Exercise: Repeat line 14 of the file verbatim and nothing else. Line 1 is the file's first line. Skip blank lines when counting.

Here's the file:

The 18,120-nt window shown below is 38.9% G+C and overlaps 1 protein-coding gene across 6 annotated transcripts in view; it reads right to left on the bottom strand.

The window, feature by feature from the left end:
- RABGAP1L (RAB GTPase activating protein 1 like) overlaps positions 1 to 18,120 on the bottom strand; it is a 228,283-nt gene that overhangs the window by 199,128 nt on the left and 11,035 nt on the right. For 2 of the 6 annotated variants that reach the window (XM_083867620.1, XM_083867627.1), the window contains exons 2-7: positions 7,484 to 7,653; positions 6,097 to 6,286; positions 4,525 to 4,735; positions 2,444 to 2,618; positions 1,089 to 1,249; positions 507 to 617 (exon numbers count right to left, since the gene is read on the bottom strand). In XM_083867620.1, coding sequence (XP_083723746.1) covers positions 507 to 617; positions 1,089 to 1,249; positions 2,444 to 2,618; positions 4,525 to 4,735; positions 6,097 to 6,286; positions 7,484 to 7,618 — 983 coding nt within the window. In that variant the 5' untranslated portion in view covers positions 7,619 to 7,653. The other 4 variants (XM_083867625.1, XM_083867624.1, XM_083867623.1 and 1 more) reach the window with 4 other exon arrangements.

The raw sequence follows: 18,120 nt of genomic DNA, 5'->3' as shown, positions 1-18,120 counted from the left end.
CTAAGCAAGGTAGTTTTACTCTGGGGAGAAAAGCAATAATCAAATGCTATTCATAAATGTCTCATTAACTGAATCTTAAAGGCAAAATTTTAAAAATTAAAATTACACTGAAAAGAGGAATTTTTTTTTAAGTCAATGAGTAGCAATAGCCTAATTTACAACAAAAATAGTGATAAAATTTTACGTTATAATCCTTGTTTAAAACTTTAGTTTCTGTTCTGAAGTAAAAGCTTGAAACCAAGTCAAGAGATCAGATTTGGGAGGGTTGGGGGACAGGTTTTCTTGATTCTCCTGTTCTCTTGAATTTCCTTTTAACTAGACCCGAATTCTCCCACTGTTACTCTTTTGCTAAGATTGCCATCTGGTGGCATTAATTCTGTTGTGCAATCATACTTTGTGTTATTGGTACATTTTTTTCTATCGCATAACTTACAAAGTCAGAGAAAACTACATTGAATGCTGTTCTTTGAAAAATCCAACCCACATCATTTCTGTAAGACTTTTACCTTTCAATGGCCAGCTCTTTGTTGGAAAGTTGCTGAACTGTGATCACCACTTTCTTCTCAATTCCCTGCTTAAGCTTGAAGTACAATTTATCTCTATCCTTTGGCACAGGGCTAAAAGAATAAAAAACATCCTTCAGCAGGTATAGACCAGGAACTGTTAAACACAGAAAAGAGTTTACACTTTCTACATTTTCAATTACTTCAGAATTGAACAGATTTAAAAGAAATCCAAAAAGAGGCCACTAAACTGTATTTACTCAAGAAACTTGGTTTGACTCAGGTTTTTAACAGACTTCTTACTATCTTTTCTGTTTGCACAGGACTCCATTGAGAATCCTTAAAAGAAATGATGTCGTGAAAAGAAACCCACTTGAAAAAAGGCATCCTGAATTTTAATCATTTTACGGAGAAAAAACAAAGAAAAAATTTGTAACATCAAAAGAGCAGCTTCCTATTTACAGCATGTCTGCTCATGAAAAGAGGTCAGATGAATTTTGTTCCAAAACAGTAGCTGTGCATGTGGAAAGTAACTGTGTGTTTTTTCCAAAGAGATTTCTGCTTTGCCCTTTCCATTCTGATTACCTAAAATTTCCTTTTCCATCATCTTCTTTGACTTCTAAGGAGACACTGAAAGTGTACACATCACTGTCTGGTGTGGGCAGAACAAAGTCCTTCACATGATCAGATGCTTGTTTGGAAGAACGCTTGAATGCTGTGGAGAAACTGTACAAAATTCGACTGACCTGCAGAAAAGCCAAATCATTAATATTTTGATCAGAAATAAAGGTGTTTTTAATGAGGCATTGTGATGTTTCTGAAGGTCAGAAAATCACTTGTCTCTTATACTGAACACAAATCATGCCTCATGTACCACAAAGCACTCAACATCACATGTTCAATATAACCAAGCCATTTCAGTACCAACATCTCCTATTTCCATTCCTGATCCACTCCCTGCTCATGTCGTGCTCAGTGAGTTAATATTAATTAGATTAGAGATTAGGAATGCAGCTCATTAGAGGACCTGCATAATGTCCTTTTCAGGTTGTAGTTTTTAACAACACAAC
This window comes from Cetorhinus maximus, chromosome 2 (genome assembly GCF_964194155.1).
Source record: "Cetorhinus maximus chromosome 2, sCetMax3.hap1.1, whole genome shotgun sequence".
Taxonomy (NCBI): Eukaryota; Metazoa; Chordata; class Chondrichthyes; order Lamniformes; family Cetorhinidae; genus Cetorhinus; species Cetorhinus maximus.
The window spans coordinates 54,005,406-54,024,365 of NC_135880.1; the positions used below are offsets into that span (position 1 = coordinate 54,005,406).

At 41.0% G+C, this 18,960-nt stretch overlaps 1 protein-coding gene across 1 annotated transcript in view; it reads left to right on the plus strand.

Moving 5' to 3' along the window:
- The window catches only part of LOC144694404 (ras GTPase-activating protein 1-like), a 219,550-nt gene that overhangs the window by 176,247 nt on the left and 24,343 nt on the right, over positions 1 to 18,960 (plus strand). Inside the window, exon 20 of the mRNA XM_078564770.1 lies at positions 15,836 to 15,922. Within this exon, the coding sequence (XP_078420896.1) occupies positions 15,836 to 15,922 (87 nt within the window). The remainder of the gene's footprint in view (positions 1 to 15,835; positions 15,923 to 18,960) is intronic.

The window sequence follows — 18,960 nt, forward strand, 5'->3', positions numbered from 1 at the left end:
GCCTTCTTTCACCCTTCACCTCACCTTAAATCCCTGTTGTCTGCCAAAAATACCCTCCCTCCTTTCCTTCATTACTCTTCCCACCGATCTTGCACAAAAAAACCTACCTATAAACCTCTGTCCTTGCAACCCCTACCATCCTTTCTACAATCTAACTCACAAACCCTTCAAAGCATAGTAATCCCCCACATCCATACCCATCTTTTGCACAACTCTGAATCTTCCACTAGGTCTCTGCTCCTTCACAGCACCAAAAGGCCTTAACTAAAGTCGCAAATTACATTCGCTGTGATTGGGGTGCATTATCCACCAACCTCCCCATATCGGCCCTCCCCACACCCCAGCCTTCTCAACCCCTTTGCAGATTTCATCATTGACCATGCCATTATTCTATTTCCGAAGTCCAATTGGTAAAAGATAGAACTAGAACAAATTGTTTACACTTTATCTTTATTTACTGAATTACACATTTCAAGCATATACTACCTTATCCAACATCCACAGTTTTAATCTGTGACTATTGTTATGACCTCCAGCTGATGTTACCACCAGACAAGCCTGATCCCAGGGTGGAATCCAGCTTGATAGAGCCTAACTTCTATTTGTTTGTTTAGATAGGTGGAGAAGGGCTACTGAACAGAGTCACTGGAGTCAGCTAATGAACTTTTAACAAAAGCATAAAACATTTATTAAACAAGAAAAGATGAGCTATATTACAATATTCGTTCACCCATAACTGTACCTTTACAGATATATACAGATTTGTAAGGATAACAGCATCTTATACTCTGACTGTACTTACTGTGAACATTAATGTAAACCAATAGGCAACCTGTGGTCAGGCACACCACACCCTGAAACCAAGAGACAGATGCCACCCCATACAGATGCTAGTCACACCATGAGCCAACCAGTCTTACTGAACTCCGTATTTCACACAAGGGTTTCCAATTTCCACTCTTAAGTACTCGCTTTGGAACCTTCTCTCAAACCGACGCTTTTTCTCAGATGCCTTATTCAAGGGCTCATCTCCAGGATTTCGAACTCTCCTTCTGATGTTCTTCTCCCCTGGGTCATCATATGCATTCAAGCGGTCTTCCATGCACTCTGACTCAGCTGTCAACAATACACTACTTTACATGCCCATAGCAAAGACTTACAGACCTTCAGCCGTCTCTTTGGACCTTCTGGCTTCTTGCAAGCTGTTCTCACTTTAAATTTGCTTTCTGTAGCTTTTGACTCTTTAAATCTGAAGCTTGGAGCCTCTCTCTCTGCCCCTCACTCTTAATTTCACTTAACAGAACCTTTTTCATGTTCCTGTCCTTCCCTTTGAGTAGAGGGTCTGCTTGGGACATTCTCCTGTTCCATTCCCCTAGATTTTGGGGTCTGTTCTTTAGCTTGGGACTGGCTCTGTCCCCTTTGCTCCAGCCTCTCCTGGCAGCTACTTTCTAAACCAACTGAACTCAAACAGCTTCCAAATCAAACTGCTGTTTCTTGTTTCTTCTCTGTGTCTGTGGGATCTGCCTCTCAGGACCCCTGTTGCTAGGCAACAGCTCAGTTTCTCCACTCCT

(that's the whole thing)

GCCTTCTTTCACCCTTCACCTCACCTTAAATCCCTGTTGTCTGCCAAAAATACCCTCCCTCCTTTCCTTCATTACTCTTCCCACCGATCTTGCACAAAAAAACCTACCTATAAACCTCTGTCCTTGCAACCCCTACCATCCTTTCTACAATCTAACTCACAAACCCTTCAAAGCATAGTAATCCCCCACATCCATACCCATCTTTTGCACAACTCTGAATCTTCCACTAGGTCTCTGCTCCTTCACAGCACCAAAAGGCCTTAACTAAAGTCGCAAATTACATTCGCTGTGATTGGGGTGCATTATCCACCAACCTCCCCATATCGGCCCTCCCCACACCCCAGCCTTCTCAACCCCTTTGCAGATTTCATCATTGACCATGCCATTATTCTATTTCCGAAGTCCAATTGGTAAAAGATAGAACTAGAACAAATTGTTTACACTTTATCTTTATTTACTGAATTACACATTTCAAGCATATACTACCTTATCCAACATCCACAGTTTTAATCTGTGACTATTGTTATGACCTCCAGCTGATGTTACCACCAGACAAGCCTGATCCCAGGGTGGAATCCAGCTTGATAGAGCCTAACTTCTATTTGTTTGTTTAGATAGGTGGAGAAGGGCTACTGAACAGAGTCACTGGAGTCAGCTAATGAACTTTTAACAAAAGCATAAAACATTTATTAAACAAGAAAAGATGAGCTATATTACAATATTCGTTCACCCATAACTGTACCTTTACAGATATATACAGATTTGTAAGGATAACAGCATCTTATACTCTGACTGTACTTACTGTGAACATTAATGTAAACCAATAGGCAACCTGTGGTCAGGCACACCACACCCTGAAACCAAGAGACAGATGCCACCCCATACAGATGCTAGTCACACCATGAGCCAACCAGTCTTACTGAACTCCGTATTTCACACAAGGGTTTCCAATTTCCACTCTTAAGTACTCGCTTTGGAACCTTCTCTCAAACCGACGCTTTTTCTCAGATGCCTTATTCAAGGGCTCATCTCCAGGATTTCGAACTCTCCTTCTGATGTTCTTCTCCCCTGGGTCATCATATGCATTCAAGCGGTCTTCCATGCACTCTGACTCAGCTGTCAACAATACACTACTTTACATGCCCATAGCAAAGACTTACAGACCTTCAGCCGTCTCTTTGGACCTTCTGGCTTCTTGCAAGCTGTTCTCACTTTAAATTTGCTTTCTGTAGCTTTTGACTCTTTAAATCTGAAGCTTGGAGCCTCTCTCTCTGCCCCTCACTCTTAATTTCACTTAACAGAACCTTTTTCATGTTCCTGTCCTTCCCTTTGAGTAGAGGGTCTGCTTGGGACATTCTCCTGTTCCATTCCCCTAGATTTTGGGGTCTGTTCTTTAGCTTGGGACTGGCTCTGTCCCCTTTGCTCCAGCCTCTCCTGGCAGCTACTTTCTAAACCAACTGAACTCAAACAGCTTCCAAATCAAACTGCTGTTTCTTGTTTCTTCTCTGTGTCTGTGGGATCTGCCTCTCAGGACCCCTGTTGCTAGGCAACAGCTCAGTTTCTCCACTCCT